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Cheryl Strayed's most recent books include the best-selling memoir Wild, which was Oprah Winfrey’s first selection for Oprah's Book Club 2.0; the advice essay collection Tiny Beautiful Things; and her debut novel Torch. Raised in Minnesota, Strayed now lives in Portland, Oregon with her husband, the filmmaker Brian Lindstrom, and their two children.
Cheryl Strayed: Why did you want to write this book?
Emily Rapp: I wrote this book out of necessity; I would say I didn't want to write it, but that I had to write it. I was compelled, in a way I've never been before, to try and make sense of the chaos of my life in the wake of my son's terminal diagnosis. I wanted to write it as a way of kicking back against grief, that great leveler, and I felt an urgency to wrangle with the deepest issues of human life--What is luck? Where do we go when we die?--because I was being faced with them in a real-time, intensely dramatic way.
Cheryl Strayed: What was it like to write this book, at the same time Ronan was slipping away from you?
Emily Rapp: It was terrible, and it was beautiful. On the one hand, I was tracking his decline; on the other hand, I felt swollen and bright with love. It might sound silly, but a broken heart is an open one, and I was definitely broken. But I was working, and this gave me purpose, and the more I learned from Ronan’s presence--his innocence and beauty--the more I wanted to write about what this parenting journey had taught me not just about being a mother, but about being a human being.
Cheryl Strayed: Who were the writers who served as touchstones during this process?
Emily Rapp: Mary Shelley, Louise Gluck, Sylvia Plath, Simone Weil, Carson McCullers, old Akkadian myths like the Epic of Gilgamesh, and especially the work of C. S. Lewis.
Cheryl Strayed: What did you learn that surprised you, about the process of grieving for Ronan?
Emily Rapp: That grief can be electrifying, shot through with moments of deep presence and a feeling of being in the moment, which alternatively creates a feeling of elation, of true happiness. I was surprised that I could laugh, and love, and be, and also grieve through all of that. It taught me the fundamental truth of death-in-life that we all try to avoid but eventually cannot.
Cheryl Strayed: What do you most want readers to take away from the experience of reading this book?
Emily Rapp: I want readers to rethink their notions of tragedy and normalcy. I want them to find beauty in our human fragility, in the precariousness of all our lives, and I want this to act as a catalyst for them to live and love more boldly in their own lives. To make their lives big and rich and full and meaningful, however that might look for them.
Photo Emily Rapp ©Anne Staveley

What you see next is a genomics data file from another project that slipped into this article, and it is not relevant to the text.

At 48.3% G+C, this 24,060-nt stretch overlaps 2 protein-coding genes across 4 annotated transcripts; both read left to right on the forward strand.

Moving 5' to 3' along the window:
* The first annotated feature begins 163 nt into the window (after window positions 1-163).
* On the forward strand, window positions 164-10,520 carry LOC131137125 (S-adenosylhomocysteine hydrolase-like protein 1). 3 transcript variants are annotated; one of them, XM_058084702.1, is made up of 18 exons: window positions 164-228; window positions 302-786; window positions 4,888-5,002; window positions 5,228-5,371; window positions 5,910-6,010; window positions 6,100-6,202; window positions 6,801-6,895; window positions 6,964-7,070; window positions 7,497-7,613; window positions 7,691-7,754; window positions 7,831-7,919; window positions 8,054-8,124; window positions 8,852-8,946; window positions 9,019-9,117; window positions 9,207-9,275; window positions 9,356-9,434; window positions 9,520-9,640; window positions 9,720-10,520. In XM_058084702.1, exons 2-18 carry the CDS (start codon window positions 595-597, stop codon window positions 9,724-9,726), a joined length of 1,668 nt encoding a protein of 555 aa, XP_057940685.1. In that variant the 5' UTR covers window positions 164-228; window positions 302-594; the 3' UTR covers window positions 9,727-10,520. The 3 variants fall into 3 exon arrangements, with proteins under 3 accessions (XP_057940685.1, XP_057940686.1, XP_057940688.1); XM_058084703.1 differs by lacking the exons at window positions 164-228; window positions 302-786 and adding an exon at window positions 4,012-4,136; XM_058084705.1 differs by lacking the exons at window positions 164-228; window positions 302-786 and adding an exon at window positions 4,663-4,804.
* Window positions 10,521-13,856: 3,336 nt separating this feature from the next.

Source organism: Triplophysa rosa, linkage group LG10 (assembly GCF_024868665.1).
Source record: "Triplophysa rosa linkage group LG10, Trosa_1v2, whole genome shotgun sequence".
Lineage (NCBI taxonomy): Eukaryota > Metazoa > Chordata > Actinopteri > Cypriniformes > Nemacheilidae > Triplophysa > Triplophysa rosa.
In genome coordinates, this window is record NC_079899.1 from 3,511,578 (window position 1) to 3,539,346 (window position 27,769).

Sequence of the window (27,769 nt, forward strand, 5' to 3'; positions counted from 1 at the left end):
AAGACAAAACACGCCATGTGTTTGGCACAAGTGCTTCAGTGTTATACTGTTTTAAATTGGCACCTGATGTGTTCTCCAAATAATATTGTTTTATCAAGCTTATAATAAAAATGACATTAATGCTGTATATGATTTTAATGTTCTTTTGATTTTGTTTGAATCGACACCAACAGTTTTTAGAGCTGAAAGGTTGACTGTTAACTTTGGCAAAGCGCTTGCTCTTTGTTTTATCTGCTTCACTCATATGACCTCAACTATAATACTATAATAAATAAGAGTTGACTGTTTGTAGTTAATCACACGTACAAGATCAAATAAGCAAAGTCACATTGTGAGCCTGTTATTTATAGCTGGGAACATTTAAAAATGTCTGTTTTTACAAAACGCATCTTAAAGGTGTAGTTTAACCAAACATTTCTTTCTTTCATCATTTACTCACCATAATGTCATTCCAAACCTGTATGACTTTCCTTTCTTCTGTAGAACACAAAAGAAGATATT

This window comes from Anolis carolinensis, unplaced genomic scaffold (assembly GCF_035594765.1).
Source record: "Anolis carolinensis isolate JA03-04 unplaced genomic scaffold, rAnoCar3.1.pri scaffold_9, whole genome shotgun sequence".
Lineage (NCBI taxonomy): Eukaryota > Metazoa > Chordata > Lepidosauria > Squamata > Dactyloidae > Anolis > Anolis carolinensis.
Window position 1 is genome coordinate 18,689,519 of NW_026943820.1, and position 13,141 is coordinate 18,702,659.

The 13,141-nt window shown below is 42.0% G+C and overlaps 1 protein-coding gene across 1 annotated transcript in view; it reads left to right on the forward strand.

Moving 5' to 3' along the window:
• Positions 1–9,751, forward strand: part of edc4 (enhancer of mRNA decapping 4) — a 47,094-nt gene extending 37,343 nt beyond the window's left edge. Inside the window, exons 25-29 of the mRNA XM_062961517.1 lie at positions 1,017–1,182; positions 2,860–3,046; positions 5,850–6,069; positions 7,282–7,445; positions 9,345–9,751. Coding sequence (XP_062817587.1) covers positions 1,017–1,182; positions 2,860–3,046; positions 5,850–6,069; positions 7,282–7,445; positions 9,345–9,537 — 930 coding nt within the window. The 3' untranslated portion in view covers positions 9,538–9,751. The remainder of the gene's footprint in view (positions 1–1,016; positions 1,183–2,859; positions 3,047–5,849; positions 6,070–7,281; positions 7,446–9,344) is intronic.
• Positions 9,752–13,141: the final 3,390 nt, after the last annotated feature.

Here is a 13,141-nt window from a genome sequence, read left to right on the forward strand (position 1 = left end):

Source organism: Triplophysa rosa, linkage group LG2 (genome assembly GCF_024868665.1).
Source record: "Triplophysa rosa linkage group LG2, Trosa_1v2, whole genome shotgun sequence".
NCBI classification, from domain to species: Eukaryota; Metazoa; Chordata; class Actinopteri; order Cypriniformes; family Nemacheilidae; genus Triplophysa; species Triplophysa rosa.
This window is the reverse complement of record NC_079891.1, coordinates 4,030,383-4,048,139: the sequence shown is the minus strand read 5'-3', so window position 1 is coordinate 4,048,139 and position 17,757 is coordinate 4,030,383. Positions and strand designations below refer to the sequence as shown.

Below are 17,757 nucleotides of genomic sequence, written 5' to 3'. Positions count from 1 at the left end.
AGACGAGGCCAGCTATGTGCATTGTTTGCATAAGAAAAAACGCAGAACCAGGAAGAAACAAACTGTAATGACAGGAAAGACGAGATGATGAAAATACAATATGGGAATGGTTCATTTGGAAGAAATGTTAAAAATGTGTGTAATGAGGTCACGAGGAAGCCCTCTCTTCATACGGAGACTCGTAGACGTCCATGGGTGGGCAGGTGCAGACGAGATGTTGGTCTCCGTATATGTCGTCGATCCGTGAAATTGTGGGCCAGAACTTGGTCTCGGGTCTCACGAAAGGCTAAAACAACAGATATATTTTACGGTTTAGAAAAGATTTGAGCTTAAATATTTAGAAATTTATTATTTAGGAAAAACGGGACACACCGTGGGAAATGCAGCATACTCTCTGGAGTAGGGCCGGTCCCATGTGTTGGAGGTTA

Photo Cheryl Strayed ©Joni Kabana
Couldn't put it down, read over half the book in one day.
And even though she wouldn't want to hear it, I still can't say how sorry I am for her pain and that I wish things had been different for Ronan and Emily.
Her visions will help all readers understand how facing death will prepare one to live life to the fullest.
Very well written and beyond moving;not morbid. I can't think of any other book that has evoked tears. Read morePublished 1 month ago by Ruthann Z. Cohn
Not an effective narrative, more stream of consciousness that lacks enough context for those outside this experience to follow to the level we might wish.Published 2 months ago by L Taylor
A brilliant read. Beautifully written on an incredibly sensitive and sad situation.Published 3 months ago by docmandy
This book is full of powerful emotions but it's just not my cup of tea. It very philosophical and religious. Read morePublished 4 months ago by 224perweek
I found this book difficult to read. The somber subject mixed with the author's musings on life and death and the human condition made it feel at times plodding and loosely... Read morePublished 4 months ago by Three Apples
I pondered whether or not to read this because my son has a similar illness with the same life expectancy. I'm glad I did. Read morePublished 6 months ago by hlstate
Every paragraph is philosophy
I have a child with a rare disease
Have always felt out of step
Thanks for reminding me I'm not alone
You're an amazing writer
I was looking for more of an upfront: this is my life, how I cope and my story. Instead I found lots of metaphors and other narrative mumbo. Read morePublished 6 months ago by me
Not many books are written by the perspective of those who have lost a child. Especially those who die of a genetic disorder. Read morePublished 6 months ago by karin henry